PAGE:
Nadhim Zahawi is MP for Stratford on Avon.
As I write, the Treasury is drawing up plans for the emergency Budget in July. For what it’s worth, my advice is we should think very carefully about how we resource the Foreign Office.
The FCO’s budget is tiny by the standards of Whitehall – smaller than Kent County Council’s. Yet the advice it provides informs huge spending decisions elsewhere in government: whether to impose sanctions, where to push for trade deals, and of course whether we go to war.
Rightly, we’re also asking more of the FCO these days. We now expect each embassy to be a showroom for British trade. The modern diplomat needs to be as comfortable hobnobbing with a local CEO as they are with a government minister.
To do the job effectively, our diplomatic staff need to supply the best possible advice to government. Yet lack of manpower and lack of time are making that job harder. As Sir William Patey – who served as our Ambassador in Iraq, Saudi Arabia and Afghanistan – observed in a speech earlier this year:
‘…the days of having a second or a first secretary travel up country for a week or two and get to know the local tribes and maybe write an interesting report for the ambassador and keep it, just clock it away as we might need it one day, that is becoming increasingly impossible.’
Yet those interesting reports on local tribes, obscure religious feuds and regional powerbrokers really matter. Take the Middle East, where the failures of policy over the last decade have arisen from our failure to comprehend the complex political realities on the ground.
In planning for the post-Saddam Iraq, the US-led Coalition simply hadn’t grasped the depth of hatred between the disenfranchised Sunni minority and the newly empowered Shia majority, out for revenge after decades of Baathist oppression.
This led to costly mistakes, such as the decision to back the deeply sectarian Nouri al-Maliki as Iraq’s first Shia Prime Minister, and an overzealous de-Baathification policy which saw thousands of Sunni Iraqi army officers out of a job and thus with a grudge against the new political order. Many of those officers now serve under the black banner of ISIL.
There is no longer any appetite for Blair-Bush style nation-building or costly military occupations. But ISIL is still our problem; so too is Russian aggression in Europe. That makes the job of gathering political intelligence – finding out who we should be working with and what help they need – all the more important. We can’t put boots on the ground in Iraq, but we can find and support the Sunni politicians who want to make their country work.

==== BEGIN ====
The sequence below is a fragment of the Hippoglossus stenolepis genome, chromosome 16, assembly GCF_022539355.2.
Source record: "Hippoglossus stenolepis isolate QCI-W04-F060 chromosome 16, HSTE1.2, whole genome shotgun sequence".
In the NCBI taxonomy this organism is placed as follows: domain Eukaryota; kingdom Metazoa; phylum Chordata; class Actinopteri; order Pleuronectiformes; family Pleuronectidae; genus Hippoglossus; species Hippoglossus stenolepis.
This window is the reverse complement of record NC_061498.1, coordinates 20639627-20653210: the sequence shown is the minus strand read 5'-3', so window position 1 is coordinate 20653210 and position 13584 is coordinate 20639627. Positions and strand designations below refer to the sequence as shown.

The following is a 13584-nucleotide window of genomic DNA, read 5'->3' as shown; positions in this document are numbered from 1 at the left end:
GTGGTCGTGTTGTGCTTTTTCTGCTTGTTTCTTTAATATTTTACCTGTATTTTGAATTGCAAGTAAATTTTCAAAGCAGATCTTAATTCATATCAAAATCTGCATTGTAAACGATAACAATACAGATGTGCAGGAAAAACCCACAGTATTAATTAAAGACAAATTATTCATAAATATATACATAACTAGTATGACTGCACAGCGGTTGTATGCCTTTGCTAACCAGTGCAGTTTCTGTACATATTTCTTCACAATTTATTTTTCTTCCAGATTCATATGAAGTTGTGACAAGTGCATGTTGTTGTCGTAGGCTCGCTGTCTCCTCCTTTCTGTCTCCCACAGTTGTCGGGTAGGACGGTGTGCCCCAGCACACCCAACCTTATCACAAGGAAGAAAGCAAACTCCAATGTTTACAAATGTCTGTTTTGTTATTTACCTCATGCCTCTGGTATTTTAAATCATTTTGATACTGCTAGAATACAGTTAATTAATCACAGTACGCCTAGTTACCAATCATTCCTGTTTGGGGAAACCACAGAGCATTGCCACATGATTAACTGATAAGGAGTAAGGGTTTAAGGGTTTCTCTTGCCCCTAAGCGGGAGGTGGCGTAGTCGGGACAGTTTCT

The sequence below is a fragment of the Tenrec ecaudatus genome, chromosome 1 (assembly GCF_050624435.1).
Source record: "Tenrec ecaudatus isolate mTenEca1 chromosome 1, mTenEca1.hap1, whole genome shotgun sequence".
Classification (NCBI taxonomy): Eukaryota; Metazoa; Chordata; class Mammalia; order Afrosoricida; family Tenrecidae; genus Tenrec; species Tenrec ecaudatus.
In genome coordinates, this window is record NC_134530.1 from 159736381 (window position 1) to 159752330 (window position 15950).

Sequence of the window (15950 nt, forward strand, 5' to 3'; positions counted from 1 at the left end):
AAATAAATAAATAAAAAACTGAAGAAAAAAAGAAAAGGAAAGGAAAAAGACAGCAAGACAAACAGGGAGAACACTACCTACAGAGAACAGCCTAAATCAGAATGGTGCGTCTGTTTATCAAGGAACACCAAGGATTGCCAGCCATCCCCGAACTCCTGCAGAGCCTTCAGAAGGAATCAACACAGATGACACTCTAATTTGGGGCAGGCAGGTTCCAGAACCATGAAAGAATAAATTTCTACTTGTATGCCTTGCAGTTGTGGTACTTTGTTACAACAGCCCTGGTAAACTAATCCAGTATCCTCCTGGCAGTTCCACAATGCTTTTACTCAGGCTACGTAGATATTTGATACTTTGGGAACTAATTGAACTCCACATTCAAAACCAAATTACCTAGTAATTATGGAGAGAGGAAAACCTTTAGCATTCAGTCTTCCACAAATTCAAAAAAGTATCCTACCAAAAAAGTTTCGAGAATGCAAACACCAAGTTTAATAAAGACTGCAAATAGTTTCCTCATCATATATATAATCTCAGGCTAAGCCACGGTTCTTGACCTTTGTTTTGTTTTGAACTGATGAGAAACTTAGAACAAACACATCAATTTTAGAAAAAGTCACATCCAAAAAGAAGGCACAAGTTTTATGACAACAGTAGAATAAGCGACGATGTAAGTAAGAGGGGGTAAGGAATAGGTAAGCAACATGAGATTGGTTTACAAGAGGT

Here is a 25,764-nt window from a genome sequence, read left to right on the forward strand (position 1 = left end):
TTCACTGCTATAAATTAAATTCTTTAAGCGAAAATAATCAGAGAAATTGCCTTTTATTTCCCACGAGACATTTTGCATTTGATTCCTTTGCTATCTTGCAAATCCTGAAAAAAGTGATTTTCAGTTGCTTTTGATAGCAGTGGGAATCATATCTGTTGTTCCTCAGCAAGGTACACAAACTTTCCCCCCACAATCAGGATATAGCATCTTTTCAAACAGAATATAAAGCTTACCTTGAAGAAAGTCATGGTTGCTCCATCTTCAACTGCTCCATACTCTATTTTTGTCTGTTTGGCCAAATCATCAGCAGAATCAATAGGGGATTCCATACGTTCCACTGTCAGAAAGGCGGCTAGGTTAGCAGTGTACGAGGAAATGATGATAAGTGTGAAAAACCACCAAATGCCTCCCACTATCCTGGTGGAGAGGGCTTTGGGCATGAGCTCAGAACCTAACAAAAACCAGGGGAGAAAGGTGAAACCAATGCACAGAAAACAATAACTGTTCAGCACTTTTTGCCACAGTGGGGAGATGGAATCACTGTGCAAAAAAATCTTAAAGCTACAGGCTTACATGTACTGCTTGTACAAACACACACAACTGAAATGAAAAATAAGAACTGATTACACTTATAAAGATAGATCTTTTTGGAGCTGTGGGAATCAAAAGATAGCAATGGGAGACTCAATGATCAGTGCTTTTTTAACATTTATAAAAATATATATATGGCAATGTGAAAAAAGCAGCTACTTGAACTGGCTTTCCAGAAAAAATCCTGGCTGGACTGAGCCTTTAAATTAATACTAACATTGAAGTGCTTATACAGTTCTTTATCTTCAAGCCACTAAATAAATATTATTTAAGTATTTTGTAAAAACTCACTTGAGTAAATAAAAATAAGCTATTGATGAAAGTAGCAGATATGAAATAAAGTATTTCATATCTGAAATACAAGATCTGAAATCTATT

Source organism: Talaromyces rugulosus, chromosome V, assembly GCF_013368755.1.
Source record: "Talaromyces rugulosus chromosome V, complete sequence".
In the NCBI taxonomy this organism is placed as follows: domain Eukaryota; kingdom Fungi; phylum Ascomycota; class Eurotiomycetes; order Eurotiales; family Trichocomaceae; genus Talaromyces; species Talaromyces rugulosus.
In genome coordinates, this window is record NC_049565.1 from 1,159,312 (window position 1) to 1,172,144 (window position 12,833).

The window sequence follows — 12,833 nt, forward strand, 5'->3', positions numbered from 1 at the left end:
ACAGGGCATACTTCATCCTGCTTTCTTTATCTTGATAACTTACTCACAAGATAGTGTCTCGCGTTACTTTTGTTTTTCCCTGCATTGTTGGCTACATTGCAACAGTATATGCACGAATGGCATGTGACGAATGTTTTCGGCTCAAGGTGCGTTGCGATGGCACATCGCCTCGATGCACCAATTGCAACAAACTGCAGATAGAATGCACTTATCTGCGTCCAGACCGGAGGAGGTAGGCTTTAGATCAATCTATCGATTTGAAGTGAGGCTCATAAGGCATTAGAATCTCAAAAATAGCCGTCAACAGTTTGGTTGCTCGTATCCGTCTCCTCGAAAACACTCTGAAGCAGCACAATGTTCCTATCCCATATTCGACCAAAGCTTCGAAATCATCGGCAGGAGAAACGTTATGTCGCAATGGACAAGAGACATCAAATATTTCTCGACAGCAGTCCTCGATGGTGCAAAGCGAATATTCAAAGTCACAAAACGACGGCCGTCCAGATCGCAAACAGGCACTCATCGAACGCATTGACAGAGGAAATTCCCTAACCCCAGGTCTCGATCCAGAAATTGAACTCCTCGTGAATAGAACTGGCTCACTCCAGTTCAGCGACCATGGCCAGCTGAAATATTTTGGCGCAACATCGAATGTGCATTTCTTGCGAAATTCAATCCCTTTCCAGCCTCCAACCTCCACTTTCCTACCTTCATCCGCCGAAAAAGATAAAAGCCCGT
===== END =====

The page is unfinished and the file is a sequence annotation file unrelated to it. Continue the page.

This is a lot of responsibility for the FCO and, to do what we’re asking of it, we need to ensure that it has the right skills and expertise. Take languages. In the Middle East and North Africa only 28 per cent of frontline FCO staff speak the local language to the required level of proficiency. This falls to 27 per cent in Russia and Eastern Europe. These are two regions of vital strategic interest to the UK, and we need to close the gap.
We also need to protect the FCO’s institutional memory. When the Soviet Union fell in 1991, we quietly wound down the many decades of Eastern European expertise we had built up over the course of the Cold War. Yet that expertise was badly needed when the Russians annexed Crimea last year. We can’t make the same mistake in relation to Iraq and Afghanistan, where British diplomats have acquired a wealth of hard-won knowledge.
I’m not arguing for a blank cheque. There’s still more work to do to ensure the FCO spends less on managing itself in Whitehall and more on overseas engagement. More resource should also mean greater accountability and Parliament has a vital role to play in this. I, for one, would like to see more Foreign Affairs Committee hearings with our ambassadors, focusing on how they plan to deliver our strategic priorities abroad.
Our embassy staff do an extraordinary job, often in hostile conditions, and we can be proud that we have one of the best diplomatic services in the world. But there are huge foreign policy challenges in the Parliament ahead, and we now have to commit to remaining the best.